Category Archives: Music Studies

The Ashgate Research Companion to Experimental Music: The Interviews

Posted by Maxine Cook, Marketing Assistant

James Saunders has uploaded his interview with Evan Parker. This is the final interview from this series.

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Interview with Evan Parker

Known for his fluid development of multiphonic aggregates to produce a constantly changing patterning, Evan Parker has evolved an instantly recognizable sound. Despite the flux of the music’s surface, he talks of his recent exploration of limited interval types to underpin his improvisations, emphasizing the reduced nature of his approach. Here practise and memorization are important, allowing the development of sequence-building methods which inform subsequent performances. The impact of group work is also of note: specific developments in his technique arose from the necessity of responding to the musicians around him, leading to the possibility of working as a soloist. Recently, his exploratory work with different groupings of musicians, taking on ‘the specifics of time and space’, has allowed the further development of the research ethos that lies at the heart of improvisation. Finding new things in new or old situations is central to experimentation. There are moments which leave an indelible mark on your memory, and hearing Parker perform live for the first time was, for me, one of these. At the beginning of a workshop in Huddersfield whilst I was a student, he talked a little about what he did, and then played for five minutes: I was completely unprepared for the complexity of the sound, and the shape of the resultant performance, and it has stayed with me since then.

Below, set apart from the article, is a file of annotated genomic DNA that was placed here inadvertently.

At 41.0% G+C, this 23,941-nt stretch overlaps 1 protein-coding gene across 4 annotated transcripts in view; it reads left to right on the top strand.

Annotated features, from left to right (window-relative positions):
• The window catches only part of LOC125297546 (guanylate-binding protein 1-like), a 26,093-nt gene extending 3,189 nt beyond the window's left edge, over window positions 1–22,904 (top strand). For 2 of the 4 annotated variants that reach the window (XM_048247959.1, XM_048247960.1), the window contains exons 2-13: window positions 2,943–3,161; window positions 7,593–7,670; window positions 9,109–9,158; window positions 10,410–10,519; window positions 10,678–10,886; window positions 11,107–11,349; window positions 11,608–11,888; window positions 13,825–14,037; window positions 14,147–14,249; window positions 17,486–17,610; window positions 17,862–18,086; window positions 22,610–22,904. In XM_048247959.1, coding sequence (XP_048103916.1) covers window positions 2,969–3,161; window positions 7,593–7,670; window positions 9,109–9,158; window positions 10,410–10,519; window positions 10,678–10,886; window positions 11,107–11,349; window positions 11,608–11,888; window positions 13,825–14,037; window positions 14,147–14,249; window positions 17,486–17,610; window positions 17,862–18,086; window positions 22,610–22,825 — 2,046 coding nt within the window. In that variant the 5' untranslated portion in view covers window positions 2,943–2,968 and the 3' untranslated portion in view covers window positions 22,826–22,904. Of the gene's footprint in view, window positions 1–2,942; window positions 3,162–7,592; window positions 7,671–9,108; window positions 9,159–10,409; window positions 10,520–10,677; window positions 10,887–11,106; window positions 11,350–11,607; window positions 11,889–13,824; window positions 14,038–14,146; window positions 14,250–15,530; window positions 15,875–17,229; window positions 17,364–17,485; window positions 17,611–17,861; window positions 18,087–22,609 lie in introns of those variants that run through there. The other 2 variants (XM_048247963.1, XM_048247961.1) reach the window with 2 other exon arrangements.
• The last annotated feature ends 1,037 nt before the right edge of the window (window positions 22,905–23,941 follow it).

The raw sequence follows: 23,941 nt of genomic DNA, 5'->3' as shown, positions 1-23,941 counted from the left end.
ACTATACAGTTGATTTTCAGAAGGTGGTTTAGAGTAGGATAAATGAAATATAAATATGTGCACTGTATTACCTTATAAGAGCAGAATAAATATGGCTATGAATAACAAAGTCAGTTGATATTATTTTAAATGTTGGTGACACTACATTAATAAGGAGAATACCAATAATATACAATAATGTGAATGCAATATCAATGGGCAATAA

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The interview was conducted by email between 24 February 2007 – 4 August 2008

The Ashgate Research Companion to Experimental MusicRead the full interview here.

All the interviews from James Saunders can be found in The Ashgate Research Companion to Experimental Music.

The Ashgate Research Companion to Experimental Music: The Interviews

Posted by Maxine Cook, Marketing Assistant

James Saunders has uploaded his interview with Bernhard Günter.

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Interview with Bernhard Günter: